The IRS calculates the estate tax due on your gross taxable estate by adding the value of your assets, including your home and/or business, and subtracting any applicable exemptions. Through 2012, the top federal estate tax rate is 35% with a $5.12 million exemption amount. However, in 2013, the top estate tax rate is scheduled to increase to 55% with a much lower $1 million exemption, unless Congress acts to amend or extend the tax law.
Many business owners may simply fail to consider the possibility that estate taxes could be due upon their passing. But if the money needed to pay the bill is not otherwise available, heirs may have no choice but to liquidate the family’s business. Starting the succession planning process sooner rather than later could help mitigate estate tax exposure and potentially reduce family strife.
Business owners who want family members to inherit their businesses in the future could potentially use a family limited partnership (FLP) to transfer assets out of their estates during their lifetimes. Moreover, they can often begin using this technique many years before they intend to give up control of the operations.
If a family limited partnership is set up for the benefit of limited partners such as a spouse and children, a general partner (or a corporation or limited liability company controlled by the general partner) may gift ownership shares in installments that conform to the $13,000 annual gift tax exclusion (in 2012).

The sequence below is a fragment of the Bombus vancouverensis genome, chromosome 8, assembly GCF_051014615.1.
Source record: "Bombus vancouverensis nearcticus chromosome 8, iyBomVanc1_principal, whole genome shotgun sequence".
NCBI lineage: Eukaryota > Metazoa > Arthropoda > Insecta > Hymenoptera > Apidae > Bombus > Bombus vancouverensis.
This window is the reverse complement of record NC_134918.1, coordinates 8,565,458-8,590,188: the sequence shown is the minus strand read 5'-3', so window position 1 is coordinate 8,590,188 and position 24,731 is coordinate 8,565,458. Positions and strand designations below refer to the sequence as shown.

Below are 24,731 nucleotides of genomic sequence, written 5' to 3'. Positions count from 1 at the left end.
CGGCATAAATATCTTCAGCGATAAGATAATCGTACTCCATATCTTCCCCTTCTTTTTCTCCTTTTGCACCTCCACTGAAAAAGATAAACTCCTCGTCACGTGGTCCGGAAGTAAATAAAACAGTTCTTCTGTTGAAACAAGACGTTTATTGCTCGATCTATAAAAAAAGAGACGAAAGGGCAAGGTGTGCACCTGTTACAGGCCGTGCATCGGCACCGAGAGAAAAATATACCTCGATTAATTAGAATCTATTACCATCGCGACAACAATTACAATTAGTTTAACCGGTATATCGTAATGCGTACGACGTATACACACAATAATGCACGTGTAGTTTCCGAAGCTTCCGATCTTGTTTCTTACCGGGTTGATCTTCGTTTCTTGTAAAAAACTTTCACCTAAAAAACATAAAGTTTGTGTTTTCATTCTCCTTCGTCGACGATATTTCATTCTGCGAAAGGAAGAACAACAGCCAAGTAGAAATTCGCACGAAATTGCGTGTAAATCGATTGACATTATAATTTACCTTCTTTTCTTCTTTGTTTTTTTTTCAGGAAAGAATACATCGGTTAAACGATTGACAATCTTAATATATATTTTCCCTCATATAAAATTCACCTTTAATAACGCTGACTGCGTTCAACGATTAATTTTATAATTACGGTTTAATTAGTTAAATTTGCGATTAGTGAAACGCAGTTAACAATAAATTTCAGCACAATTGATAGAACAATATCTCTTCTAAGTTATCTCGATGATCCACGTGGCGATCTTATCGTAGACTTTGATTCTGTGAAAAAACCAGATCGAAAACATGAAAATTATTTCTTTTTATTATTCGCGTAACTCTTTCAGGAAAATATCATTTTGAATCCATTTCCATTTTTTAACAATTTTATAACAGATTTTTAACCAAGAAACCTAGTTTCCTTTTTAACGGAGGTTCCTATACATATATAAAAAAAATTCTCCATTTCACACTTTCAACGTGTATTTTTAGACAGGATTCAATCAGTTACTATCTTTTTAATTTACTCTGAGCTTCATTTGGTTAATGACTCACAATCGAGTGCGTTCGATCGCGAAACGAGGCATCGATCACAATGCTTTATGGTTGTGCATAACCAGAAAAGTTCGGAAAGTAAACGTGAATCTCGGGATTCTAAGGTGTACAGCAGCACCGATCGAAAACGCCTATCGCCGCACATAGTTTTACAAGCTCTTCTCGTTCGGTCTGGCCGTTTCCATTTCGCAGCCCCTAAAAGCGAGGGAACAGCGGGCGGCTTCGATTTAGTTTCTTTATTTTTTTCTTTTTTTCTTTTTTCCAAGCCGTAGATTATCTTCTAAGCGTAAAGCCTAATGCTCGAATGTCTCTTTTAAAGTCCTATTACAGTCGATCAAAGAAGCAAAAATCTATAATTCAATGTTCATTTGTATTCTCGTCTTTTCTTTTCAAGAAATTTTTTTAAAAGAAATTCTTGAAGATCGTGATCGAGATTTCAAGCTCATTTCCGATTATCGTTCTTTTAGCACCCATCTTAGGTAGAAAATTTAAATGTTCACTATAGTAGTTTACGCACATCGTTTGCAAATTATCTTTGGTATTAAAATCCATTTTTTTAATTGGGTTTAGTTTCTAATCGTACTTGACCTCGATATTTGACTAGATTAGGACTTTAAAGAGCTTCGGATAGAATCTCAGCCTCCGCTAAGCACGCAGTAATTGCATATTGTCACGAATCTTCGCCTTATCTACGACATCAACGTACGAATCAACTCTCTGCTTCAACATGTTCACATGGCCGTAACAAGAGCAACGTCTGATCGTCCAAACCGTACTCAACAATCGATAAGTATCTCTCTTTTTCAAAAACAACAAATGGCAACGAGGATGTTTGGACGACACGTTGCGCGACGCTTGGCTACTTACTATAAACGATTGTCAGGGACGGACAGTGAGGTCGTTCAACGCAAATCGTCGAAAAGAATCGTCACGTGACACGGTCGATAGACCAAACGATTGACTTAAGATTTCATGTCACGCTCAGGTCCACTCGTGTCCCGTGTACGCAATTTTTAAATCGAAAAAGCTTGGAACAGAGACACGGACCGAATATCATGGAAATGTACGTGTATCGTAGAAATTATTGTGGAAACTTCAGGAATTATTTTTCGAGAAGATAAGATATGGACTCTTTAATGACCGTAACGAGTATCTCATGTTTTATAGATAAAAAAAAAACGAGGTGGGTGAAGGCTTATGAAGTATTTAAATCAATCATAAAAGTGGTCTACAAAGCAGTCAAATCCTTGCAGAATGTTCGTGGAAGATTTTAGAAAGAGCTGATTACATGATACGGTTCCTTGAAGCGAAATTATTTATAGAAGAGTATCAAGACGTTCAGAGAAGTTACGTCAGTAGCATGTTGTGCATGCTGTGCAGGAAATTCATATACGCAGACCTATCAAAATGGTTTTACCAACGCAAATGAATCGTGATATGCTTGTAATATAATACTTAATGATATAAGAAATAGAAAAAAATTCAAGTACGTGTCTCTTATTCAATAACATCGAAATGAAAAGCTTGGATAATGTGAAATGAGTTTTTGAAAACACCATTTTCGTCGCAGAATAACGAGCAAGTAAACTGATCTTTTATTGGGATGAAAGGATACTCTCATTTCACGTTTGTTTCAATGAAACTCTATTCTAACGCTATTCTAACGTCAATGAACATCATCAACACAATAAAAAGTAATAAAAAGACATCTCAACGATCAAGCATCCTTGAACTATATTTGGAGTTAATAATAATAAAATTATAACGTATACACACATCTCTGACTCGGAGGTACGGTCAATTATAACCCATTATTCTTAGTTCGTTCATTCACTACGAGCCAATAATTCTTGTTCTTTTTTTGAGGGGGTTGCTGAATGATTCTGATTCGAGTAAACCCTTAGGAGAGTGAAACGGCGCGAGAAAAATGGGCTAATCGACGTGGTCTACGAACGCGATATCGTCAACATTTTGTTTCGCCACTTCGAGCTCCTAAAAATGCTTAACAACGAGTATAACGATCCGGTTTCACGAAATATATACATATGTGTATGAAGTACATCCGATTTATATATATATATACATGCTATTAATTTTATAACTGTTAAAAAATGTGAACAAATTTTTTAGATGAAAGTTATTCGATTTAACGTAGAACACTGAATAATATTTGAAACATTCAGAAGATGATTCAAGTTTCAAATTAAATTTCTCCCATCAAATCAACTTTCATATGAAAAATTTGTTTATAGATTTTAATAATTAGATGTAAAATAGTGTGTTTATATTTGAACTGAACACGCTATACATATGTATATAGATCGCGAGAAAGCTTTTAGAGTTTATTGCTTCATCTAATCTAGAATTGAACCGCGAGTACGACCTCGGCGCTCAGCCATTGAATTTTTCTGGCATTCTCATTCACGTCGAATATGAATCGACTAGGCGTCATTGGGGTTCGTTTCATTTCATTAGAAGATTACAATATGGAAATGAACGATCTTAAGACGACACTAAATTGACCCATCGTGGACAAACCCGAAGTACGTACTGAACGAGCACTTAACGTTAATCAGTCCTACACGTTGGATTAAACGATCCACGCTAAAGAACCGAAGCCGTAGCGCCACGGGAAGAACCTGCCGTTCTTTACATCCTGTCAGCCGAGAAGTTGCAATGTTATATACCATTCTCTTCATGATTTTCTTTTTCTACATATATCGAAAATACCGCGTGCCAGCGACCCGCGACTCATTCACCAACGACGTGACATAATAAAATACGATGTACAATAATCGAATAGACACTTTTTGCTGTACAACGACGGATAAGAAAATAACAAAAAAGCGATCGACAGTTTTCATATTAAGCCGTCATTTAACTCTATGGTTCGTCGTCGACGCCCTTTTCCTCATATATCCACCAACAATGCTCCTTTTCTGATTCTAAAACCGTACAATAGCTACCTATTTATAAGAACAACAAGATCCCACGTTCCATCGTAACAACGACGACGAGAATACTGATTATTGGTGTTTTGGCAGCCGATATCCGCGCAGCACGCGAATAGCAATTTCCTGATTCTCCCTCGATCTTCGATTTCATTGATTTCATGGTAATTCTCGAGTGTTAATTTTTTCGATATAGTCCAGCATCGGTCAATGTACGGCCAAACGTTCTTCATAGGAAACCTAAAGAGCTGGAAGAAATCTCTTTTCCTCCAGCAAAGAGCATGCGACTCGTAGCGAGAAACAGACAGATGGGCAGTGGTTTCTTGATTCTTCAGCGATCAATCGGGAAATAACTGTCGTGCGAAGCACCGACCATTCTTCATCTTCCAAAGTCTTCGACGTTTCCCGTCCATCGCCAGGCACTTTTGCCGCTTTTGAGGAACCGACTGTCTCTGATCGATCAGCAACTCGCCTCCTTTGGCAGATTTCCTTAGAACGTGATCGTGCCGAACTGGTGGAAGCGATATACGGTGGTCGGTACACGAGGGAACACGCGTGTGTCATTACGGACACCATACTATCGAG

Gifts of limited partnership interests can also be discounted up to 30% or more from fair market value, which may provide an opportunity to take even greater advantage of tax-free gifts. For example, a limited partner may be able to gift approximately $18,500 worth of property or business shares that are currently valued at $13,000 for gift-tax purposes.1 Each situation is different; actual results will vary.
Setting up a family limited partnership can involve complex tax rules and regulations. Be sure to consult with your tax advisor and an experienced estate planning professional.
1) 2012 Field Guide, National Underwriter
The information in this article is not intended as tax or legal advice, and it may not be relied on for the purpose of avoiding any federal tax penalties. You are encouraged to seek tax or legal advice from an independent professional advisor. The content is derived from sources believed to be accurate. Neither the information presented nor any opinion expressed constitutes a solicitation for the purchase or sale of any security. This material was written and prepared by Emerald. Copyright © 2012 Emerald Connect, Inc.